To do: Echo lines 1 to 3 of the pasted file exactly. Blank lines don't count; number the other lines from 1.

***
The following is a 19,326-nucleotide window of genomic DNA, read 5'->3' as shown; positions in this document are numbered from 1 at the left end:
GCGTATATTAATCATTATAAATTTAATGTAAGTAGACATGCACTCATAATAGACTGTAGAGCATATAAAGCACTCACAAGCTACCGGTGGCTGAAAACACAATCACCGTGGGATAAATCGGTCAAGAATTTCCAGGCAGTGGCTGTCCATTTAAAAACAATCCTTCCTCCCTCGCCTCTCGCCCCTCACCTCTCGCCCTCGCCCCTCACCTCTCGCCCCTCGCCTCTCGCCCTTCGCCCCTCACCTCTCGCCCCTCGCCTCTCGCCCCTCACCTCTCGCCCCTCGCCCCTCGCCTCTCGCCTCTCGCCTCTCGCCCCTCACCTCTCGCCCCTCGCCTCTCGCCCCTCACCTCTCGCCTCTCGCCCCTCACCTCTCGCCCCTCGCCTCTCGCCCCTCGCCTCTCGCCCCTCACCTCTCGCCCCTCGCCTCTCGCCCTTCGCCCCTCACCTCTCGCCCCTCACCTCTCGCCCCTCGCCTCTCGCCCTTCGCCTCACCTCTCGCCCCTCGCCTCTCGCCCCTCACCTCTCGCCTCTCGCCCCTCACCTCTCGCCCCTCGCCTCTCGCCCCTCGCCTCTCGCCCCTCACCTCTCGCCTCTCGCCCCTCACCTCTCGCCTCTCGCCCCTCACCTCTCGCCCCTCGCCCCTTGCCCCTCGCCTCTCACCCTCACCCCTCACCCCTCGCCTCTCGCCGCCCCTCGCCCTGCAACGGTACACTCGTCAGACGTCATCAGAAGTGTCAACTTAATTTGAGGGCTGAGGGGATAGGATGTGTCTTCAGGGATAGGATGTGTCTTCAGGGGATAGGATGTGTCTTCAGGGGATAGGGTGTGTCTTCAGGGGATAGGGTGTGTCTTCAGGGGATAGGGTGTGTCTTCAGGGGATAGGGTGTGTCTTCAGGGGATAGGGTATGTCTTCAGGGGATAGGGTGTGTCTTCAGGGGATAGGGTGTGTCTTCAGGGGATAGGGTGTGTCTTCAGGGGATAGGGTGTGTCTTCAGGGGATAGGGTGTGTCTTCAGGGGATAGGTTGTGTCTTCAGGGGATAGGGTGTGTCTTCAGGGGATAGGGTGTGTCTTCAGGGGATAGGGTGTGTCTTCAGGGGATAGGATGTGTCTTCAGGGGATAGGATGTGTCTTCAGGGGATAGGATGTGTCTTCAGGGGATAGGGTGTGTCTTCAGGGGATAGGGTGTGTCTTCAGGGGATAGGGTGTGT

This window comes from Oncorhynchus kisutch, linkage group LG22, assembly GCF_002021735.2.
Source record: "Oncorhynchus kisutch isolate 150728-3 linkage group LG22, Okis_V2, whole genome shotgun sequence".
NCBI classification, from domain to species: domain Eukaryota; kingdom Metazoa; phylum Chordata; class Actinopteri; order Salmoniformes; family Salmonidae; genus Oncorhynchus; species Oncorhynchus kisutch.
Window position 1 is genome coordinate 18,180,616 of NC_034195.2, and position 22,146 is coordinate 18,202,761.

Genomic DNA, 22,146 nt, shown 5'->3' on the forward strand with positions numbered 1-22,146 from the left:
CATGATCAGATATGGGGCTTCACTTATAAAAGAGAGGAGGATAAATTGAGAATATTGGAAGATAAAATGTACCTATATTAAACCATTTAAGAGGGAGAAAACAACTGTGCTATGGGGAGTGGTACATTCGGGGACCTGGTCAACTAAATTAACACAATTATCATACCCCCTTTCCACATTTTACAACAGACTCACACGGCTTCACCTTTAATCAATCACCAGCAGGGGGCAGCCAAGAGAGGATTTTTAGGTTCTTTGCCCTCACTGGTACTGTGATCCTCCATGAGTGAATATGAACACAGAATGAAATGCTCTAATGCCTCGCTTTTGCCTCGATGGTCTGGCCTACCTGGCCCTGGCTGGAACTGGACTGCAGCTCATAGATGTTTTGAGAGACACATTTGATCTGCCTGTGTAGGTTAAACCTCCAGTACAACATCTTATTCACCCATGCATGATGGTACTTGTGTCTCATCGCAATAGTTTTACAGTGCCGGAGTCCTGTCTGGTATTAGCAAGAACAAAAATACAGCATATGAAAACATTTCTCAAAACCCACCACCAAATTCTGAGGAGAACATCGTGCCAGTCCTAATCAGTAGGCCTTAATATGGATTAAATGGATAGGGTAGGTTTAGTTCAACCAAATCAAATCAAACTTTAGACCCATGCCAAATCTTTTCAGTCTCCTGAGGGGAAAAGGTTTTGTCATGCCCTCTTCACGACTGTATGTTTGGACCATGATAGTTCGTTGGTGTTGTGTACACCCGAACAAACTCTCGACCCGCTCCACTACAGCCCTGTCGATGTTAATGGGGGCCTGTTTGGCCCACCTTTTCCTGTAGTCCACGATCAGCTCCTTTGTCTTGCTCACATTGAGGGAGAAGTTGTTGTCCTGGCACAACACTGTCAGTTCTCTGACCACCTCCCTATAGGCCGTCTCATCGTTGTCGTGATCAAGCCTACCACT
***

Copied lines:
The following is a 19,326-nucleotide window of genomic DNA, read 5'->3' as shown; positions in this document are numbered from 1 at the left end:
GCGTATATTAATCATTATAAATTTAATGTAAGTAGACATGCACTCATAATAGACTGTAGAGCATATAAAGCACTCACAAGCTACCGGTGGCTGAAAACACAATCACCGTGGGATAAATCGGTCAAGAATTTCCAGGCAGTGGCTGTCCATTTAAAAACAATCCTTCCTCCCTCGCCTCTCGCCCCTCACCTCTCGCCCTCGCCCCTCACCTCTCGCCCCTCGCCTCTCGCCCTTCGCCCCTCACCTCTCGCCCCTCGCCTCTCGCCCCTCACCTCTCGCCCCTCGCCCCTCGCCTCTCGCCTCTCGCCTCTCGCCCCTCACCTCTCGCCCCTCGCCTCTCGCCCCTCACCTCTCGCCTCTCGCCCCTCACCTCTCGCCCCTCGCCTCTCGCCCCTCGCCTCTCGCCCCTCACCTCTCGCCCCTCGCCTCTCGCCCTTCGCCCCTCACCTCTCGCCCCTCACCTCTCGCCCCTCGCCTCTCGCCCTTCGCCTCACCTCTCGCCCCTCGCCTCTCGCCCCTCACCTCTCGCCTCTCGCCCCTCACCTCTCGCCCCTCGCCTCTCGCCCCTCGCCTCTCGCCCCTCACCTCTCGCCTCTCGCCCCTCACCTCTCGCCTCTCGCCCCTCACCTCTCGCCCCTCGCCCCTTGCCCCTCGCCTCTCACCCTCACCCCTCACCCCTCGCCTCTCGCCGCCCCTCGCCCTGCAACGGTACACTCGTCAGACGTCATCAGAAGTGTCAACTTAATTTGAGGGCTGAGGGGATAGGATGTGTCTTCAGGGATAGGATGTGTCTTCAGGGGATAGGATGTGTCTTCAGGGGATAGGGTGTGTCTTCAGGGGATAGGGTGTGTCTTCAGGGGATAGGGTGTGTCTTCAGGGGATAGGGTGTGTCTTCAGGGGATAGGGTATGTCTTCAGGGGATAGGGTGTGTCTTCAGGGGATAGGGTGTGTCTTCAGGGGATAGGGTGTGTCTTCAGGGGATAGGGTGTGTCTTCAGGGGATAGGGTGTGTCTTCAGGGGATAGGTTGTGTCTTCAGGGGATAGGGTGTGTCTTCAGGGGATAGGGTGTGTCTTCAGGGGATAGGGTGTGTCTTCAGGGGATAGGATGTGTCTTCAGGGGATAGGATGTGTCTTCAGGGGATAGGATGTGTCTTCAGGGGATAGGGTGTGTCTTCAGGGGATAGGGTGTGTCTTCAGGGGATAGGGTGTGT

This window comes from Oncorhynchus kisutch, linkage group LG22, assembly GCF_002021735.2.